This editorial was first published in Business Brief.

As part of the JFSC's risk-based approach following its restructure of Supervision, registered firms are experiencing an increased number of visits from the regulator and greater focus on issues central to the JFSC's regulatory objectives. It is therefore crucial that firms and their senior management understand how the regulator expects them to engage with it.

Fundamentally, each registered firm has an obligation under its Code of Practice to deal with the JFSC in an open and cooperative manner. As the JFSC's supervisory model relies heavily on the information firms provide it (both by self-reporting and in response to information requests), the regulator may view any failure by a firm to provide accurate information in a timely manner as a significant concern.

Firms must also recognise that, as members of the regulated community, they are expected to work with the JFSC to further its regulatory objectives. When the JFSC raises a concern, firms should consider the risks they pose to those objectives. In its 2019 Business Plan, the JFSC reiterates its "first guiding principle" is to protect the consumer.

The JFSC has made clear that the duty to be open and cooperative is important: its guidance on its enforcement powers and its civil penalties methodologies emphasise that whether a firm has been open and cooperative may inform the JFSC's decision on whether to take enforcement action, or on the amount of any financial penalty, and its 2018 guidance note on 'Integrity and Competence' makes clear that not being open and cooperative may evidence a lack of integrity or competence. This could potentially lead to formal action such as conditions being imposed on the firm's registration or, in the worst case, the firm's registration being withdrawn; it may also inform the JFSC's view on notifications by proposed principal and key persons.

The JFSC's public statement on Sanne Fiduciary Services Ltd in 2019 evidences that it values cooperation. In contrast, the UK FCA has shown the cost of poor engagement: its £3.25m fine of Sonali Bank (UK) Ltd in 2016 was premised partly on a 7 week delay in notifying the FCA of a "potentially significant" fraud and its £6m fine of Threadneedle Asset Management Ltd in 2015 was influenced by the firm overstating the steps it had taken in response to concerns the regulator had raised.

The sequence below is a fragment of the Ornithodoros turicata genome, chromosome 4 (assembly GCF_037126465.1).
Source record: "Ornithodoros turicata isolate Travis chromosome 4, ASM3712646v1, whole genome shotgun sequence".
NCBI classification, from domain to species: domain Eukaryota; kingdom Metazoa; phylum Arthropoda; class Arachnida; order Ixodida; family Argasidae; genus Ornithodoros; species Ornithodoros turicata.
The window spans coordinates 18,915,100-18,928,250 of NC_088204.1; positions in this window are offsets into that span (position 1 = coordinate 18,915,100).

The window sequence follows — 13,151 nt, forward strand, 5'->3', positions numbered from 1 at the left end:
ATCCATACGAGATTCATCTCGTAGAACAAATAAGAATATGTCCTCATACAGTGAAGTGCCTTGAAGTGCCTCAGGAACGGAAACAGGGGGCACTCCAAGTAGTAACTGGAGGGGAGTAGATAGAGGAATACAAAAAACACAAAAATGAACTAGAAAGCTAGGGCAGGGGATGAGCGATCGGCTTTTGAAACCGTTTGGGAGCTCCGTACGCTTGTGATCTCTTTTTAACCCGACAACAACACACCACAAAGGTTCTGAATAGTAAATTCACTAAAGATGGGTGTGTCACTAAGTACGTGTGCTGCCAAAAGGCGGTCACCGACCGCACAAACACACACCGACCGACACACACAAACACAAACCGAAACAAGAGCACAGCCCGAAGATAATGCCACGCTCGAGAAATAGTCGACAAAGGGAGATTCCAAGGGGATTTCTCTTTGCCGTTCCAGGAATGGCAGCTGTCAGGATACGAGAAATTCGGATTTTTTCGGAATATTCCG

So what practical points should firms and senior management bear in mind when dealing with the JFSC?

  1. You must proactively inform the JFSC of any matters of which it may reasonably expect notice, doing so promptly upon identifying circumstances of actual or potential concern.
  2. You must react promptly and professionally to JFSC information requests.
  3. You must ensure the information you give to the JFSC is accurate and complete. Any caveats must be made clear.
  4. When the JFSC raises concerns, you must focus not on commercial drivers but on the risk the issue poses to the JFSC's regulatory objectives. You must make clear to the JFSC that you understand why it is raising the concern and that you take the matter seriously.

Both the board of a firm and its Compliance Officer have central roles to play. The Compliance Officer should be the principal point of contact with the regulator: the board must ensure this is the case, and that the Compliance Officer is suitably involved in all interactions with the JFSC. Further, the firm should maintain a Regulatory Correspondence Register, and ensure the board has sufficient visibility of it and the progress of resulting actions.

Put simply, registered firms should adopt a candid approach with the JFSC: it is the right thing to do, and the costs of not doing so can be high.

The content of this article is intended to provide a general guide to the subject matter. Specialist advice should be sought about your specific circumstances.